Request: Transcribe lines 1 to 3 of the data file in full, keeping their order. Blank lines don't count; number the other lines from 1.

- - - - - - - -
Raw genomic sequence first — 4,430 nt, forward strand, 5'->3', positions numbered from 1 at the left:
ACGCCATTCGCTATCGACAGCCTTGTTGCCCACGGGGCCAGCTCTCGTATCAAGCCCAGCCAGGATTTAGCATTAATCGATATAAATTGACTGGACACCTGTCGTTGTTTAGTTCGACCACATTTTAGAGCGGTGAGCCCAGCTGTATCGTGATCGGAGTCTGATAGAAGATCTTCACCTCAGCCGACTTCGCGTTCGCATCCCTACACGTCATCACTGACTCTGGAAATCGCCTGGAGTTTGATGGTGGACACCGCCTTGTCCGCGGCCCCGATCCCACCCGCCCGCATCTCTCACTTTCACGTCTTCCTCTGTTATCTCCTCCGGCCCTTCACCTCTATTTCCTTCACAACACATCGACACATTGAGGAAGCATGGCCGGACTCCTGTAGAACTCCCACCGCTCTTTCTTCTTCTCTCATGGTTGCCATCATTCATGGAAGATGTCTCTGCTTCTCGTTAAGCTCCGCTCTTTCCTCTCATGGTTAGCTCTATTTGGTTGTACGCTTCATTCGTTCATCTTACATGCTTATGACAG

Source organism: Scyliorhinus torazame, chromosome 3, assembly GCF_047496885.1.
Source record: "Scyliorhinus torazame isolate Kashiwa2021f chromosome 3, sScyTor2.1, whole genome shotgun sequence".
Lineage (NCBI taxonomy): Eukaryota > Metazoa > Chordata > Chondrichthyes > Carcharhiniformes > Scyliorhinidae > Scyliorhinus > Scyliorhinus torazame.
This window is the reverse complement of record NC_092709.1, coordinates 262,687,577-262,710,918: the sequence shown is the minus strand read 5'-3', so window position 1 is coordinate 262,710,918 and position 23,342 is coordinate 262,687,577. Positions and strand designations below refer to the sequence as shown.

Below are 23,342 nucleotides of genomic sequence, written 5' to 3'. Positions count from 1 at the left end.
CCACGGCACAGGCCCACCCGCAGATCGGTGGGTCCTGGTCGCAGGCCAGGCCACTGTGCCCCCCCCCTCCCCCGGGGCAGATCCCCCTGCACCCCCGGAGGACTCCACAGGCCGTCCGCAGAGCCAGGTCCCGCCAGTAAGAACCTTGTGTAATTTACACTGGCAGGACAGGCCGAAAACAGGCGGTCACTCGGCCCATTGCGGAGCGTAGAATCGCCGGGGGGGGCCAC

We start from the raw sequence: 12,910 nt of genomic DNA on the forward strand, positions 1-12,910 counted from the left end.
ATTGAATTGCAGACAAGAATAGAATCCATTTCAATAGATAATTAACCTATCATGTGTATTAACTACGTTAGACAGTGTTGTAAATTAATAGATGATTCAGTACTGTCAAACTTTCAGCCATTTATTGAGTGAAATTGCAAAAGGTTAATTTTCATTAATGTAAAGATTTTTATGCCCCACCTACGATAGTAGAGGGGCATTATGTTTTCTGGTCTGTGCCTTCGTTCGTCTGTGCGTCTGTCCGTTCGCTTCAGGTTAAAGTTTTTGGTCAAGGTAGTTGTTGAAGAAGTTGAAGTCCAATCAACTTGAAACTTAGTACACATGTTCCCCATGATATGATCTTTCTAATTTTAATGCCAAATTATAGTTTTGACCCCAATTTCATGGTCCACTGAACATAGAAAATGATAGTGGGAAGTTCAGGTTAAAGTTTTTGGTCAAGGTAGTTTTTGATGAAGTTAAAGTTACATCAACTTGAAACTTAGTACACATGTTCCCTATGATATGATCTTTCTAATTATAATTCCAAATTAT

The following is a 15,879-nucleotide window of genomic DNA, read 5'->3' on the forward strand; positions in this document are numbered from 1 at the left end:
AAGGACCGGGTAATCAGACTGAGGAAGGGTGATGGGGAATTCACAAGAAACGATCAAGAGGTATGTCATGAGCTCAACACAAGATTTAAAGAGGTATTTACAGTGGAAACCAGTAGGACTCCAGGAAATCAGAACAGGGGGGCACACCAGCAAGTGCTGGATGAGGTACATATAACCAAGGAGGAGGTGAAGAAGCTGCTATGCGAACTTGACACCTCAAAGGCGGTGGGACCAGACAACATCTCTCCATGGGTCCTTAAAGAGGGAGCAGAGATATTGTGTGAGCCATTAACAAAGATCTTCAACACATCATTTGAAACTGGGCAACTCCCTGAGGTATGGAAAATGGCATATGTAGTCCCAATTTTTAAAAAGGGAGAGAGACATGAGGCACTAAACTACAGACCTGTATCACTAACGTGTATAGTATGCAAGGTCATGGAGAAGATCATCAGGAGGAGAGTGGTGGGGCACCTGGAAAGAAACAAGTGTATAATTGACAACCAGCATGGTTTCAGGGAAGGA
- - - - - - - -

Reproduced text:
Raw genomic sequence first — 4,430 nt, forward strand, 5'->3', positions numbered from 1 at the left:
ACGCCATTCGCTATCGACAGCCTTGTTGCCCACGGGGCCAGCTCTCGTATCAAGCCCAGCCAGGATTTAGCATTAATCGATATAAATTGACTGGACACCTGTCGTTGTTTAGTTCGACCACATTTTAGAGCGGTGAGCCCAGCTGTATCGTGATCGGAGTCTGATAGAAGATCTTCACCTCAGCCGACTTCGCGTTCGCATCCCTACACGTCATCACTGACTCTGGAAATCGCCTGGAGTTTGATGGTGGACACCGCCTTGTCCGCGGCCCCGATCCCACCCGCCCGCATCTCTCACTTTCACGTCTTCCTCTGTTATCTCCTCCGGCCCTTCACCTCTATTTCCTTCACAACACATCGACACATTGAGGAAGCATGGCCGGACTCCTGTAGAACTCCCACCGCTCTTTCTTCTTCTCTCATGGTTGCCATCATTCATGGAAGATGTCTCTGCTTCTCGTTAAGCTCCGCTCTTTCCTCTCATGGTTAGCTCTATTTGGTTGTACGCTTCATTCGTTCATCTTACATGCTTATGACAG

Source organism: Scyliorhinus torazame, chromosome 3, assembly GCF_047496885.1.